Monday, March 27, 2023

Review of dB/dX

Title: dB/dX
Author: C P1R8
Year: 2023
Pages: 31
Rating: ★★★★★

I'm stuck, I don't know how to review dB/dX. It has no art. It claims to be a derivative of many B/X games but isn't. I don't know anything about the author except for the website Save vs Ennui and a thread on Reddit. It's version 1.0 and not all of it has been playtested. 

So... anything I've claimed to enjoy in the past does not exist in this product. Normally, that would not bode well for a review, but by evading my normal likes it has a very charming and engaging feel. I've flipped through the book page by page and realized it does have everything I like. 

This title is meant for web access and in being set up for that, it is excellent and makes a lie of my assertion that there is no art. Nowadays, we get glitzy full-color, glossy coffee table books as basic gaming material. This ain't it. The layout is sparse and elegant in a way only a web product can do. This is artful in its choice of fonts, symbols, layout, white space, and careful use of color.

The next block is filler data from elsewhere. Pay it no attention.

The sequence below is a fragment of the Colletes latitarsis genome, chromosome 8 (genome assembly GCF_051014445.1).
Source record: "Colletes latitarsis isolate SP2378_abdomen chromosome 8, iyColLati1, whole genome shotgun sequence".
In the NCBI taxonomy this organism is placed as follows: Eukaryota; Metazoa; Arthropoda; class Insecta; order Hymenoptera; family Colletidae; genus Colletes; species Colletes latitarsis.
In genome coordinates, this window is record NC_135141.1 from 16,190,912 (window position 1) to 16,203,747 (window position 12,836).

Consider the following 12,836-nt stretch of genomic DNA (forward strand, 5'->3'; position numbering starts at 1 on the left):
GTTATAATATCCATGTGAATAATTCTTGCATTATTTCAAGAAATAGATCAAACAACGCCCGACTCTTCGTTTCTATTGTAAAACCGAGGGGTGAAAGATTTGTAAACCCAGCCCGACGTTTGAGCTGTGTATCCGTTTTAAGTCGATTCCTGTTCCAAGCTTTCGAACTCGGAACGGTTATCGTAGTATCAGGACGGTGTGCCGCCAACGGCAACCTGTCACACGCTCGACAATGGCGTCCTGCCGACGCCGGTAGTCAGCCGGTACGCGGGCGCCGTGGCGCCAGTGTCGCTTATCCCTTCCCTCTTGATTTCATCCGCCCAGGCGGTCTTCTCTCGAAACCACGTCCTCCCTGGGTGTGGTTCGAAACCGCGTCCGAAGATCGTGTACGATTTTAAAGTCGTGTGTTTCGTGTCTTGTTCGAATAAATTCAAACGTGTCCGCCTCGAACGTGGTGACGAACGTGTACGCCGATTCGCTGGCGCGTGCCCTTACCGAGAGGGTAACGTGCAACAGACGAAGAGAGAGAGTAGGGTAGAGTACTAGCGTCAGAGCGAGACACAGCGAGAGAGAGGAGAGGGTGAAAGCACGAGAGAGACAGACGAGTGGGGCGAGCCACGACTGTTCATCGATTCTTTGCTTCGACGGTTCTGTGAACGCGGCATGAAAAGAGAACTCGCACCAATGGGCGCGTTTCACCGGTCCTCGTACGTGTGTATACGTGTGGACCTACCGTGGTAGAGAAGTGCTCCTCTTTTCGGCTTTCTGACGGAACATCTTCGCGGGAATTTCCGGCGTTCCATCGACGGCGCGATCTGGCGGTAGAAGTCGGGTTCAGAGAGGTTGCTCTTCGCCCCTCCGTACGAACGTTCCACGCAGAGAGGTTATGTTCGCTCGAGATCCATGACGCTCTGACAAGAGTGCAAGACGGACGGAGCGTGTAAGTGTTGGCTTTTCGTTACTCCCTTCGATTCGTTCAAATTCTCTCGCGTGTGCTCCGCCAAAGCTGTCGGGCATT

Bonus art stars, all around. 

I've already said the title is brilliant in a post and a comment to the author. I love the play on dx/dy, "the derivative of y was taken with respect to x". Here are the nuts and bolts of everything in dB/dX. Each and every section mirrors a great number of OSR products, except virtual every rule and mechanic has been reworked for the sake of brevity and simplicity. It creates this itchy feeling in my brain, where I feel like some sort of new idea has been unlocked and processed. 

It reminds me of one of my favorite OSR booklets, The Moldy Unicorn

I took a couple of hours to play around with this ruleset and it only increased my wonder at this elegant little book. 

There are no classes or races, just levels with one major twist. Characters have a background profession, something left over from their life before adventuring. The book lists a whopping 216 backgrounds, which impressed the hell out of me as I wrote a whole book on this one subject in twice as many pages with one-quarter of the professions.  

I have to be honest, I really dug into the character creation and combat mechanics over all other things. Since the whole system is classless and raceless, having good character-building and combat systems is necessary. While I know the author meant to omit demi-humans, nothing bad happens if you use them. You can have knights, peasants, dwarves, elves, or whatever you like. You'll only break a few things here and there but that can be patched over with any number of other rulesets. This happens a fair bit with OSR products, it's almost a design feature rather than a bug.